“Come here for a second, Russ, you have to see this …”

En route from Racine, Wisconsin, to Jacksonville, Florida, where I had accepted the call to pastor an interdenominational church, we stopped to pick up some cat food for the kitty we’d rescued.

“What do you want to show me?” Russ asked, his hands holding catnip and toys for our three-day drive from the upper Midwest to the lower Southeast.

“Look!” I pointed at a small white puppy playing alone in a kennel crate, rolling over repeatedly and making the funniest faces.

“Cute,” Russ contributed.

“Can we ask to see him in one of the cubicles and play with him a bit? The dog is a Miniature Schnauzer. Have you ever seen a white one?”

“But we’ve got a three-day drive ahead of us,” Russ interjected. “Besides, it’s a male.”

We’d never had a male dog, always assuming females were friendlier, easier to train, more obedient and loyal.

(You know what’s said about ass-u-me!)

Discretion being the lesser part of valor when it comes to canines in our lives, within 30 minutes the puppy had become the newest member of our family … accompanied by bags filled with food, toys, and treats.

The little boy and I bonded during our drive to the sunshine state, me driving and he lounging comfortably on the rented Chevy Tahoe’s massive center console. Russ had the cat in his car, growling at him.

We named our new family member Jackson – Jax for short – in respect to our Florida destination. It was there that he’d have his first bath, his first grooming, his first set of rabies and distemper shots, his first taste of a poison (“Comfortis”) pill his sensitive system couldn’t quite handle to combat the ferocious fleas and ubiquitous bugs – flying, crawling, hiding, biting – inhabiting the same space that we did.

Walking him around our block in the Springfield area where we lived, I would sometimes encounter a gentleman walking his two dogs: a tiny Yorkshire and a larger black one that looked like another terrier.

“Is that a Scottie?” I asked.

“No. She’s a black Schnauzer.”

“I’ve never seen a black Schnauzer …”

“And I’ve never met a white one!” he said.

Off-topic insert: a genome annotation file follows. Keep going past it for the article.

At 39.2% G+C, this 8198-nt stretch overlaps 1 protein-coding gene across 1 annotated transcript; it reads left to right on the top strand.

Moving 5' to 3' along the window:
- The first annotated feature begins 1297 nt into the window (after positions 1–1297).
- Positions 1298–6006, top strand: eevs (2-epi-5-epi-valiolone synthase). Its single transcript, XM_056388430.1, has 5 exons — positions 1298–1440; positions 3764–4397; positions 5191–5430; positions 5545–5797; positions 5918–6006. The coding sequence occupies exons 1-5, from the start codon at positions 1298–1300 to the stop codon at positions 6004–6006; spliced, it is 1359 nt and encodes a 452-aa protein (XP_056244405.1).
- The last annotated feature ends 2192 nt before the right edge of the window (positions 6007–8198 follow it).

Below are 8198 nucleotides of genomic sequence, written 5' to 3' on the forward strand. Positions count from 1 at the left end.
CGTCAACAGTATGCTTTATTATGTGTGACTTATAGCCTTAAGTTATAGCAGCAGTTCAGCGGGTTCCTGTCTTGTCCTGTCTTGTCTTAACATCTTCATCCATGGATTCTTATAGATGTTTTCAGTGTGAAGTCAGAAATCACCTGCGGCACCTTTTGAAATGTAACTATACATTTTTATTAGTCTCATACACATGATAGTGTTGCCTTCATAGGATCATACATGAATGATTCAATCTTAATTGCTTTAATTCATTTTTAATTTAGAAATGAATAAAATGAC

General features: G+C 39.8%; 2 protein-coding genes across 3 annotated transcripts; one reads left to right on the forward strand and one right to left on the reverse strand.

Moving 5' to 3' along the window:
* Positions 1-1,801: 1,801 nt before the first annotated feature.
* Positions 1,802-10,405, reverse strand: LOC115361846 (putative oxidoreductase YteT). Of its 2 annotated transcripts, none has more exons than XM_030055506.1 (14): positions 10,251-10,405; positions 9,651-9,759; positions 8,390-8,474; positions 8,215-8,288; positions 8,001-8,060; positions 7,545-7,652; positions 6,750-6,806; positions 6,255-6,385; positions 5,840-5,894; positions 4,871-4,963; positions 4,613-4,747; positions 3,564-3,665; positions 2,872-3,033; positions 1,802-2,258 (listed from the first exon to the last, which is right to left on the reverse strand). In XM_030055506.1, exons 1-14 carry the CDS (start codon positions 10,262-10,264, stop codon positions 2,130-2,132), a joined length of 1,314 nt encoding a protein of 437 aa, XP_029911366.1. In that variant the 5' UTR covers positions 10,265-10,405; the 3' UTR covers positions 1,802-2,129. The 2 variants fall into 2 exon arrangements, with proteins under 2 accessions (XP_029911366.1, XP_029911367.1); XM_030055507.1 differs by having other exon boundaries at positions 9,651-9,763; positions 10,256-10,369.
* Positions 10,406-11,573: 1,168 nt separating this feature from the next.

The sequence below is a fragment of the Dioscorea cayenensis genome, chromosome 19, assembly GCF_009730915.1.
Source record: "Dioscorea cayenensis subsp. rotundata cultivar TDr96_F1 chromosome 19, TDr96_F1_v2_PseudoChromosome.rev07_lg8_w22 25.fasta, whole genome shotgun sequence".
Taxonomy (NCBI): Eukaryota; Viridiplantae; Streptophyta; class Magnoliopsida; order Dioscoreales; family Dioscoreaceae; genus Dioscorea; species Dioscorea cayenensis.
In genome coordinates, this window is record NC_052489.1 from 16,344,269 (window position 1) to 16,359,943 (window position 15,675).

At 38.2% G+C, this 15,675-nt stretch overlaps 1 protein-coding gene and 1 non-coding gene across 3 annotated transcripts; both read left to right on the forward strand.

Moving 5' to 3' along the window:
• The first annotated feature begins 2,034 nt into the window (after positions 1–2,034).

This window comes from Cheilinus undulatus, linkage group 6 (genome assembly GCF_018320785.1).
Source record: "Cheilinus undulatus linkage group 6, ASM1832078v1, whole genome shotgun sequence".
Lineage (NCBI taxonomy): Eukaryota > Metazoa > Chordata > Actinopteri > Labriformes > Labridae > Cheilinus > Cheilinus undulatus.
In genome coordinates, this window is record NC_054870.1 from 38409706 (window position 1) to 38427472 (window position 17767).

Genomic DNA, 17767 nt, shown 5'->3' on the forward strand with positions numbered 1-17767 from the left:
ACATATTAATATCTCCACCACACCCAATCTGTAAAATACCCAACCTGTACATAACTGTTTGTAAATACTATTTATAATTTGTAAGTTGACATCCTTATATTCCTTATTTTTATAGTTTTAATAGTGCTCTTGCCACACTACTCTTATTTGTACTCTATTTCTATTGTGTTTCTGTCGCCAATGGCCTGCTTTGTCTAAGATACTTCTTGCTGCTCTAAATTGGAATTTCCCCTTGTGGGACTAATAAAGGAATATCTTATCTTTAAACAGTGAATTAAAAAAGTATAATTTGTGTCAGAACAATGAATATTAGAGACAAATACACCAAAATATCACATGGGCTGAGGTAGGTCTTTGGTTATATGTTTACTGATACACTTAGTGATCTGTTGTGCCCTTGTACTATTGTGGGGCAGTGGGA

Jackson is the smartest, most sensitive, and affectionate dog we’d ever adopted. Yes, males can be quite loving. Still, when the cat had passed on, we decided to find Jax a female companion.

# # # # #

The chance of finding any Schnauzers in the classified ads of our local back-home-in-Virginia newspaper was next to nil. Yet, there was the ad: “Miniature Schnauzers. Home-raised. Parents on premises …”

“Should we call?” I asked Russ.

No answer was needed.

“Hi, I’m calling about your newspaper ad for Miniature Schnauzers,” I began when the phone was answered. “We’re looking for something very specific: a sweet black female. I don’t suppose you have one?”

“Actually, we do. Two pups are left: a black bitch and a salt-and-pepper male, the runt of the litter. Want to see them?”

“We’ll be right there,” I informed the pets’ surrogate parents. Looking at Russ, I then matter-of-factly stated, “You know what this means.”

The black girl was exactly what we’d hoped for; but the little silver and gray boy was totally unexpected: a bundle of joy that jumped into our laps, licked our throats, and rolled over for his belly to be rubbed. Russ shot me a look that clearly declared, “We’re not leaving with one dog. Either both of them are coming home with us, or neither will.”

That’s how we came to have three dogs – the “children,” as we refer to them – who totally have changed our lives.

# # # # #

If and when you decide to make a major move, to another country across the great pond, in addition to your own visa requirements, you need to ensure that all of your pets’ paperwork is properly presented. With pets originating in the European Union, you get official pet passports that enable them to cross borders. For pets coming into the EU from the USA, you work with your veterinarian and the U.S. Department of Agriculture to complete comparable documents, reasonable facsimiles.

Before all this happens, however, you must deal with the airlines if you won’t allow your pets to be transported in the plane’s cargo hold.

Because of disabilities, physicians qualified our dogs as Emotional Support Animals to fly with us in the cabins of three American Airlines’ flights—between Green Bay, Wisconsin, and Madrid, Spain. Upon landing in Madrid, authorities hardly glanced at all the details and data included on the 11-page document. They simply scanned the spots where each of the dogs had a microchip inserted and confirmed their numbers matched the papers.

The person handling our rental car warned us that, in Spain and Portugal, dogs and cats must be “restrained” in vehicles, either by keeping them in their carriers or affixing them to the seat belt locks through a simple device where one side connects to their collars, the other to the seat belt buckles. Amazon sells a set for about ten dollars.